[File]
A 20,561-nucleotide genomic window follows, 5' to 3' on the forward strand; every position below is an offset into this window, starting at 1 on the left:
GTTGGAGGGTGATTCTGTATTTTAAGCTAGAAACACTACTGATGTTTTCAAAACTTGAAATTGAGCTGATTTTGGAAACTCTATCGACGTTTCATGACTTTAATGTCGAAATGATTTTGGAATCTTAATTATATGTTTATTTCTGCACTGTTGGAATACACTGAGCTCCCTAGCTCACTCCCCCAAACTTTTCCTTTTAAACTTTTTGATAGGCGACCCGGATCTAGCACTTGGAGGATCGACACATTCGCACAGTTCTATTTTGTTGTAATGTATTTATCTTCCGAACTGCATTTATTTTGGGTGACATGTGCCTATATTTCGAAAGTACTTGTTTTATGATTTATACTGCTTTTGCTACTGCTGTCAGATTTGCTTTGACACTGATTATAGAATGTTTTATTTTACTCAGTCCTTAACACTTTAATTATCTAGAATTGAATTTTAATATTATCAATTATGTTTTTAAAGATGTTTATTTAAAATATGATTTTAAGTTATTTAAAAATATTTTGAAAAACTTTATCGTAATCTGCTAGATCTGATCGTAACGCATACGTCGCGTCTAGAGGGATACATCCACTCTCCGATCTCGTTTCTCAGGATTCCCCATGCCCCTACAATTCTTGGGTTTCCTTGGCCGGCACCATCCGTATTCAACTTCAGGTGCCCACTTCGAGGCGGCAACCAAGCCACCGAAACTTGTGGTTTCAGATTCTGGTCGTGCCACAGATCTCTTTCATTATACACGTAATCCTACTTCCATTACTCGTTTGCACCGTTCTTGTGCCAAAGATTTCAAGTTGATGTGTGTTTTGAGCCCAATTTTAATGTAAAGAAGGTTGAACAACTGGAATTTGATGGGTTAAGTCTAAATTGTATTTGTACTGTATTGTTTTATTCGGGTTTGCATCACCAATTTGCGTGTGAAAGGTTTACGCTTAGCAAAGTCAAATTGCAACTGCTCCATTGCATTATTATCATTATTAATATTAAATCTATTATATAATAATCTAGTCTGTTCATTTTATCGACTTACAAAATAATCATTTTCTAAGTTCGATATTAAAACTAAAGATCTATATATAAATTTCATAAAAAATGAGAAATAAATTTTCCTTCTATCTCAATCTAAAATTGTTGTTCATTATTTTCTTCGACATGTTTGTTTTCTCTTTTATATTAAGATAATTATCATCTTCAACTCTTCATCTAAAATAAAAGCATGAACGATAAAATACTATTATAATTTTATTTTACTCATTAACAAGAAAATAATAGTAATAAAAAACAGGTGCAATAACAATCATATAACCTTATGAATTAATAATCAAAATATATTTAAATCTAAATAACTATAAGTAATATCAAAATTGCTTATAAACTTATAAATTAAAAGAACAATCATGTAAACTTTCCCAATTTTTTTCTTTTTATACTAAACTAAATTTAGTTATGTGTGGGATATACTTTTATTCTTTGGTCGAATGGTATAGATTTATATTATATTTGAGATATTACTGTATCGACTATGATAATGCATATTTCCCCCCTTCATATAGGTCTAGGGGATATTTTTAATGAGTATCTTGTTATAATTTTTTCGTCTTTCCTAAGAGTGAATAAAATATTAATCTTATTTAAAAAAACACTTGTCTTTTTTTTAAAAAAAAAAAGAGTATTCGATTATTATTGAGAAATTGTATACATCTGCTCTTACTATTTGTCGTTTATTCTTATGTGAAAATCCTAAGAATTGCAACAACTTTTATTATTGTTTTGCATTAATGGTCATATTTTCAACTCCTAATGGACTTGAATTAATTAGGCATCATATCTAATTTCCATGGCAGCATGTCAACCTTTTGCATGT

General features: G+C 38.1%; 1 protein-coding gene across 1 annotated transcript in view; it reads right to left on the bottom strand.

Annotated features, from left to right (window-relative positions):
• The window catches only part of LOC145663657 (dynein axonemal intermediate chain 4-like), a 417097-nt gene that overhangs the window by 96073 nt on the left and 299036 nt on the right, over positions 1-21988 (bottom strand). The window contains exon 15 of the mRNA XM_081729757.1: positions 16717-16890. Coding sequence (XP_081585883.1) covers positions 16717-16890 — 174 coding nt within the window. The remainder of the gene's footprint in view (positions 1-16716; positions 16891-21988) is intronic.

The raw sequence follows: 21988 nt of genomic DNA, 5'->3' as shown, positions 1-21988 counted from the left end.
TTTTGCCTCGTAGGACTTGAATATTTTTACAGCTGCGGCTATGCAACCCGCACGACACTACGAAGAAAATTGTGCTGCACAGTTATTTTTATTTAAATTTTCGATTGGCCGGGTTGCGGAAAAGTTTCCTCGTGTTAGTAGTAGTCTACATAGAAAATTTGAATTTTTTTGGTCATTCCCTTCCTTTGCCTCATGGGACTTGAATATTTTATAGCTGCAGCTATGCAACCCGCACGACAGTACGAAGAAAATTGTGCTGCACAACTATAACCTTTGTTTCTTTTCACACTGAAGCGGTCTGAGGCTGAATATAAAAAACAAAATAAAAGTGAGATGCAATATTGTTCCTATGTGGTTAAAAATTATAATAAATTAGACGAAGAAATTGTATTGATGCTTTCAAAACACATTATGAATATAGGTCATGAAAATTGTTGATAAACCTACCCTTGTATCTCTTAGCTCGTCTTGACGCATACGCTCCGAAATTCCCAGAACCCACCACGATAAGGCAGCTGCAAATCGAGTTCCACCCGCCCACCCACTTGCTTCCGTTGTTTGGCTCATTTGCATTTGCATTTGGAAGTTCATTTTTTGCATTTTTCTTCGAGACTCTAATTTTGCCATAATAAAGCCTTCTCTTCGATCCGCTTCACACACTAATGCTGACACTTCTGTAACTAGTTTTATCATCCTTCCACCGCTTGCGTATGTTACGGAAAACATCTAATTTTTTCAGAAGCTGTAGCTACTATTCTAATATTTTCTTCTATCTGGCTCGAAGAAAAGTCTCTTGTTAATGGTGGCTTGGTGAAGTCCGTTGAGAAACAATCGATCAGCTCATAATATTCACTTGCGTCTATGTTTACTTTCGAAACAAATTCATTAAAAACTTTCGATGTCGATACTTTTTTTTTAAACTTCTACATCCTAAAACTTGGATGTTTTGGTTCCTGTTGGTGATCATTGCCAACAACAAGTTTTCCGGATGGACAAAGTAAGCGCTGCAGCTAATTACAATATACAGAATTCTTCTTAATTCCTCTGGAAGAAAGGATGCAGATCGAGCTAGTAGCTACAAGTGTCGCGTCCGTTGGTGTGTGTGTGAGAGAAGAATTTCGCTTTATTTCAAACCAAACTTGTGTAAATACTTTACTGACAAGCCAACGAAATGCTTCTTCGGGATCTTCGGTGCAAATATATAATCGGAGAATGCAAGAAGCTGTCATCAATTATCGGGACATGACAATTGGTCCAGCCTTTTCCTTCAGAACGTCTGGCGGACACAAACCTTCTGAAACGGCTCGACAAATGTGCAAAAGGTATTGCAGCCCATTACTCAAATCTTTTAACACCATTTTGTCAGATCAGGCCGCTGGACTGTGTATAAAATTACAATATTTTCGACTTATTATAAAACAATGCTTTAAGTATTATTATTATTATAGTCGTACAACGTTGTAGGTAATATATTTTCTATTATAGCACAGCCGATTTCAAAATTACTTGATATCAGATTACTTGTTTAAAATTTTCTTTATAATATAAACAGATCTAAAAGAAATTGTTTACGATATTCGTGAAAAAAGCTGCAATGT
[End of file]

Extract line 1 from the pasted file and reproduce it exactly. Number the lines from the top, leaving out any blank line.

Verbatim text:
A 20,561-nucleotide genomic window follows, 5' to 3' on the forward strand; every position below is an offset into this window, starting at 1 on the left: